Letter challenges Glendale’s women’s self-defense classes
By limiting free self-defense classes to women only, the city of Glendale and its Commission on the Status of Women is violating federal and state civil rights laws that protect against sexual discrimination, according to a letter sent this month to city officials by the National Coalition for Men.
“Just because you have a penis doesn’t mean you come out of the womb with a black belt in karate,” Harry Crouch, president of the San Diego-based nonprofit that aims to end harmful gender-based stereotypes, said in an interview Thursday.
For years, Glendale’s Commission on the Status of Women has hosted self-defense classes in April on city property for women and girls in honor of Sexual Assault Awareness Month.
This is the first time the National Coalition for Men, which was established in 1977, has sent a letter asking the city to open the classes to men and boys as well. Crouch said his organization was only recently made aware of the discriminatory classes.
According to the letter, the classes, which are set to take place in Glendale Police Department’s community room twice next month, “violate a host of federal and California anti-discrimination laws. Such female-exclusive or male-exclusive actions by government and private actors violate the equal protection clauses of the U.S. Constitution and California Constitution.”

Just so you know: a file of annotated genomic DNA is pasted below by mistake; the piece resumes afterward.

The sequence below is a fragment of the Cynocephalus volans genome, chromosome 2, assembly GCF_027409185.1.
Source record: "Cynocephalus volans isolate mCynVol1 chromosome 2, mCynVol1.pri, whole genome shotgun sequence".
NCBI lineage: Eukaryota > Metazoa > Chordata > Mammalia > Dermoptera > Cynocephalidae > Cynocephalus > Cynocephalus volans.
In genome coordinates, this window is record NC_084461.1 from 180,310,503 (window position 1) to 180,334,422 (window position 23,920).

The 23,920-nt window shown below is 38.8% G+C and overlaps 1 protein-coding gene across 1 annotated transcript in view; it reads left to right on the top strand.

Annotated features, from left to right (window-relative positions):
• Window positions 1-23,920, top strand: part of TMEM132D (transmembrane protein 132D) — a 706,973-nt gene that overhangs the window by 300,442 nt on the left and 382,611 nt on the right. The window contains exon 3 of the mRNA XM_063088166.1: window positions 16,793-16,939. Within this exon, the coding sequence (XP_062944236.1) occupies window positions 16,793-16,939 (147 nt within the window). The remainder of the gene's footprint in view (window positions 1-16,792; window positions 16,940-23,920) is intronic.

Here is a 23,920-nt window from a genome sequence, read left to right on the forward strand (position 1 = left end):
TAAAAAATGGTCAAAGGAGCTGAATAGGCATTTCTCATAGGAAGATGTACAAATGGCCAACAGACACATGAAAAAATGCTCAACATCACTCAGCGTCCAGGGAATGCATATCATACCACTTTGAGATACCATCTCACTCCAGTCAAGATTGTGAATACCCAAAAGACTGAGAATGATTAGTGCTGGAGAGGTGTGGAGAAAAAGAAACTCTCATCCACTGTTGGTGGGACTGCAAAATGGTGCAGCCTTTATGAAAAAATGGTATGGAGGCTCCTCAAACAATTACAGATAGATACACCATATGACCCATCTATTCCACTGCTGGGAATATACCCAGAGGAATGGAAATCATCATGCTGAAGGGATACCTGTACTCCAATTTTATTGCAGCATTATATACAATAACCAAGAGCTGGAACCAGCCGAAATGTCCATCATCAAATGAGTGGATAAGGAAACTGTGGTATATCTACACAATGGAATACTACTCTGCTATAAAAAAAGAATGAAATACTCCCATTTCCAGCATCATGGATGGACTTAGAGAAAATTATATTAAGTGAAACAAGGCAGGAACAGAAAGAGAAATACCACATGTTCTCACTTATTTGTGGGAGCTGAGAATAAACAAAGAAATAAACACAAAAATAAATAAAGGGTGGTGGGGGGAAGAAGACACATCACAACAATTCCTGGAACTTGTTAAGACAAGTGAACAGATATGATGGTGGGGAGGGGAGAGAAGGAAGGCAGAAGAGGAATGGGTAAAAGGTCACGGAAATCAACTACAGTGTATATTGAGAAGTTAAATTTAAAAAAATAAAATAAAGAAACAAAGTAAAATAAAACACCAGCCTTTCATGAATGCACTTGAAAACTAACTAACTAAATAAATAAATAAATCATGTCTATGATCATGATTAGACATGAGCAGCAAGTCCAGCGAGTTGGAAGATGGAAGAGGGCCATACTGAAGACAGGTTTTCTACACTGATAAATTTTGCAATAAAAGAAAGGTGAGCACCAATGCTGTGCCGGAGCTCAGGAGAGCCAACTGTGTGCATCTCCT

“It always astounds me that some of our governmental agencies who are charged with protecting us from violations of law simply acquiesce to things like this,” Crouch said, adding that anyone can be a victim of sexual assault, not just women and girls.
In the United States, about 10% of all sexual assault victims are male, according to statistics provided by the Rape, Abuse and Incest National Network. Sexual assault includes sexual touching, forced penetration and other crimes.
Since receiving the letter, city officials have done preliminary research into the matter and have found that there may be federal law that permits the self-defense classes for women, but more research into state law is planned.
After the research is complete, officials intend to send a response to the National Coalition for Men as well as review the class structure, if necessary.
The classes are paid for by fundraising by Commission on the Status of Women, said Senior Asst. City Atty. Lucy Varpetian.
Lawrence Rosenthal, a law professor at Chapman University and a former Asst. U.S. Attorney for the Northern District of Illinois, said if these classes are open to the general public with the only restriction being the gender-based discrimination, then they may be considered illegal.
“Both sexes have to have equivalent opportunities and any special programs targeted at women have to have a clear justification in terms of remediating some sort of inequality of opportunity that women face,” he said.